I remember one night, at one in the morning. Christopher, Marc, and I went out to an empty lot and found large boards with rusty nails in them and carried them a mile to our apartment just so we could sand them down and make benches for seating. We made a banner of Justin's (Claudius) face that would be dropped down from the 3rd story of our apartment complex, and designed lightboards with power strips. We rehearsed in snow in this unusually cold winter (that lingered through April), we had some of our final run-through's in pouring rain. We literally had a single dress rehearsal with everyone there and a fight that Richard and I had been taught 3 days before the show.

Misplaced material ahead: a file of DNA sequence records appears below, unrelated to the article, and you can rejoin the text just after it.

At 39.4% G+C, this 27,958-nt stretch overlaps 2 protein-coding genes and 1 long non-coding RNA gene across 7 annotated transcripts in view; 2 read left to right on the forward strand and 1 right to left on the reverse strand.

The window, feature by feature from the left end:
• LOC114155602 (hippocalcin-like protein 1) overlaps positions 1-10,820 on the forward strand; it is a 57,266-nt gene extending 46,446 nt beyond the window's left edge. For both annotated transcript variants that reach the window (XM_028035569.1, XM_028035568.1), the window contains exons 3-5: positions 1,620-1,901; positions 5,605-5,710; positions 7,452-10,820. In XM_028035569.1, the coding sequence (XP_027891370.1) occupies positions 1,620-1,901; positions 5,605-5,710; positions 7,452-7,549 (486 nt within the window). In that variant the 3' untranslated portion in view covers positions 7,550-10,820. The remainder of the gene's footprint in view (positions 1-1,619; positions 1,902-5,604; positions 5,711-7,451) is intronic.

When we got to opening night, we all gathered to see all these people gathered in our little makeshift space. Alyssa (photographer/production stage manager/everything) gathered us for our places and texted with the nervous director Christopher who couldn't be at our opening because he had to perform Off-Broadway. We had provided wine for our audience and chatted with them before hand because, you know, theater is supposed to be fun and it's supposed to be social. I've never really bought into this "you sit there and be held captive while you watch us perform." I'd rather the audience have fun watching a show and feel like they're part of a real experience rather than watching a movie with live puppets.